Sunday, November 21, 2021

A bad guy who wants to do good.

I was hoping to have exciting news for y'all on the Atherton Vampire front. Alas, I got going on editing and uploading the second book later than I'd planned. So I can't give you a link to the ebook edition of The Atherton Vampire: Out of the Coffin just yet. However, unless something totally awful happens, it should be live tomorrow. I'll post the news when I get it, including in the Woo-Woo Team group on Facebook. (What do you mean, you're not a member yet? Click the link and join!)

Here's the cover, anyway, so you know what to look for at Amazon when the book goes live:

I was also kind of hoping to give you an awesome report on progress for the third book, but I didn't write anything yesterday and I've been too tied up with prepping book 2 to do any writing yet today. That's next on my list after I finish this post. And by the time I go to bed tonight, I'm hoping to be pretty close to 25,000 words.


I've been talking a lot about Good vs. Evil for the past couple of weeks -- and it's not just because I'm writing a series about a bad guy who wants to do good (and probably for all the wrong reasons). Although come to think of it, that's not a bad place to start.

Jerry Atherton was a good guy, if somewhat naive, before he was turned. I'm not giving away too much to say that he had a privileged but troubled childhood and fell for the wrong woman. Now he's undead -- a freak who exists on blood and who cannot stand the light of day. In other words, he's Evil. 

At the end of book 1, Callie Dailey suggests that he could rehabilitate his image by becoming "the bad guy who does good." The idea appeals to him. Who wouldn't want to be redeemed after such a massive fall from grace?

But here's the thing: Capital-G Good, like Capital-E Evil, is defined by society, and in the case of Western civilization, those definitions are built on the framework of Christianity. Pure Evil is apparently attainable; start a discussion on this topic and witness how quickly Hitler's name comes up. (I don't know what happened to the internet rule that whoever first mentions Nazis automatically loses the argument, but it seems to have gone by the wayside.)

But is it possible to be purely Good? It seems like as soon as popular opinion anoints a saint, somebody discovers they have feet of clay. It happened to Mother Teresa in 2007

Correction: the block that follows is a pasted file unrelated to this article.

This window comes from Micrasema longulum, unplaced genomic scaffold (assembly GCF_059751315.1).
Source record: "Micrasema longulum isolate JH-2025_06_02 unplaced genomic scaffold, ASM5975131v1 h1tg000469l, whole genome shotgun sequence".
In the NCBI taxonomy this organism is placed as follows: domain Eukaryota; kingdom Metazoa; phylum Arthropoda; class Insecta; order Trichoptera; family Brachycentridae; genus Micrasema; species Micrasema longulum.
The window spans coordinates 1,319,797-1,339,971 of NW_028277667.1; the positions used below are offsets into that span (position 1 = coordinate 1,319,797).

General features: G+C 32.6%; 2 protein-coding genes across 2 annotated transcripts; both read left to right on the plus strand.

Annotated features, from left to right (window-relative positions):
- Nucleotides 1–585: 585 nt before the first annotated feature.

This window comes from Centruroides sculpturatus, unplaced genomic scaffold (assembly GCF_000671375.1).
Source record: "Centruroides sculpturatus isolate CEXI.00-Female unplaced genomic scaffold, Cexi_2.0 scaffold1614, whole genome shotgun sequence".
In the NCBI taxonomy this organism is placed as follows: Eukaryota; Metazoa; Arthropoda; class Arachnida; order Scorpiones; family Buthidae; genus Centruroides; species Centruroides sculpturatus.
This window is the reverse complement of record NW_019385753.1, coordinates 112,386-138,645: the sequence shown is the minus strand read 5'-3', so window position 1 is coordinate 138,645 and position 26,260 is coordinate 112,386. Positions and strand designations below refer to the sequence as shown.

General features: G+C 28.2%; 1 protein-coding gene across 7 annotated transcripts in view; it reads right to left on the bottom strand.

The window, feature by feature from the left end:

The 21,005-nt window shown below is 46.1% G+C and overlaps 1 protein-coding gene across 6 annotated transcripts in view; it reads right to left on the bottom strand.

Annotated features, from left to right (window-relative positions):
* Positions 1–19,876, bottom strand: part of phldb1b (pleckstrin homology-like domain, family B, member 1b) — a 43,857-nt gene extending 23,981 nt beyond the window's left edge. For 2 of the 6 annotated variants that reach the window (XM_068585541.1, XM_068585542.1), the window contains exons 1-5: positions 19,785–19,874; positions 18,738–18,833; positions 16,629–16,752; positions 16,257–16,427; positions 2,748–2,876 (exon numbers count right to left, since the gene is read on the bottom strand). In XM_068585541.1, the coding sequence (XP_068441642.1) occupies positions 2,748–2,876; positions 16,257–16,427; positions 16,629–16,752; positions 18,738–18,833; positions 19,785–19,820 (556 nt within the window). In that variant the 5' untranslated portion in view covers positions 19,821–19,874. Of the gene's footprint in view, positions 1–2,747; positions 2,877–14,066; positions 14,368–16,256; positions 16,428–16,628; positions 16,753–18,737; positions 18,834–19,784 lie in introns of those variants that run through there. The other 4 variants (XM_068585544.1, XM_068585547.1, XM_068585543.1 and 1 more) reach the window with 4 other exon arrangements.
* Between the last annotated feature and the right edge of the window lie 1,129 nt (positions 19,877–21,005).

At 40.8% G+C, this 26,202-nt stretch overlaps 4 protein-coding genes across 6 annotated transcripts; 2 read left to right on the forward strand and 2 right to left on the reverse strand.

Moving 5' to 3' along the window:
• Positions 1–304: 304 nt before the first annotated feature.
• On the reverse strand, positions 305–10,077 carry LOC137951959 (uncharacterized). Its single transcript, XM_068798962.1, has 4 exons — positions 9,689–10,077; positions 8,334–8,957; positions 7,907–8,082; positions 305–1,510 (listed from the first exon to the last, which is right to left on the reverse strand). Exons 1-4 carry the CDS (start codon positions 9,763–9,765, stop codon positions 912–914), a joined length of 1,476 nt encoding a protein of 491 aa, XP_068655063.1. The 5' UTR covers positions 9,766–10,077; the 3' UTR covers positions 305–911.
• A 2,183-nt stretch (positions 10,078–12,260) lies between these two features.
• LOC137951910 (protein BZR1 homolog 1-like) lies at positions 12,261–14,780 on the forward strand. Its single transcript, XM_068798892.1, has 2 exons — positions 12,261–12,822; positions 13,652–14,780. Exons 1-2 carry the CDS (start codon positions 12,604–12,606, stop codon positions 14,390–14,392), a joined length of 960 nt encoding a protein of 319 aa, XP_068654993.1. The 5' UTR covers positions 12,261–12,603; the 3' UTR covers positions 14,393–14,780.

The epitome of Good is God. Of course we can't be God; ergo, we cannot be perfectly Good. We are human, and therefore imperfect, because we are not God. Right? But how Good is good enough?

I believe this idea that humans are necessarily imperfect has run amuck. We've all known exemplary people who beat themselves up because of imperfections they perceive in themselves. They worry that they're not trying hard enough. They question themselves and their behavior. They wonder whether they're not Bad, deep down.

And on the other side, we've all known folks who refuse to question their attitudes and beliefs -- to the point of denying reality outright -- because they're scared of finding out how imperfect, and therefore Bad, they actually are. 

None of this strikes me as mentally healthy. But our society is built on this framework. It's not enough to be "good enough"; we must strive for perfection, which isn't attainable because we're inherently imperfect. But if we don't strive to be perfect, then we're Bad.

And before you know it, we're not only judging ourselves as Bad, but we're comparing ourselves to other people and judging them to be more Bad than we are. From there, it's a short step to judging others whose skin color or native language is different from our own -- and deciding they're less than human.

I reject this framework. I reject the idea that humans are inherently imperfect. I reject the idea that we are inherently flawed. We are, period. And we all deserve kindness and respect. Including from ourselves.

Jerry Atherton, vampire, isn't ever going to be able to become Good. But he can be good enough. And so can we.


These moments of good enough blogginess have been brought to you, as a public service, by Lynne Cantwell. Get vaxxed!

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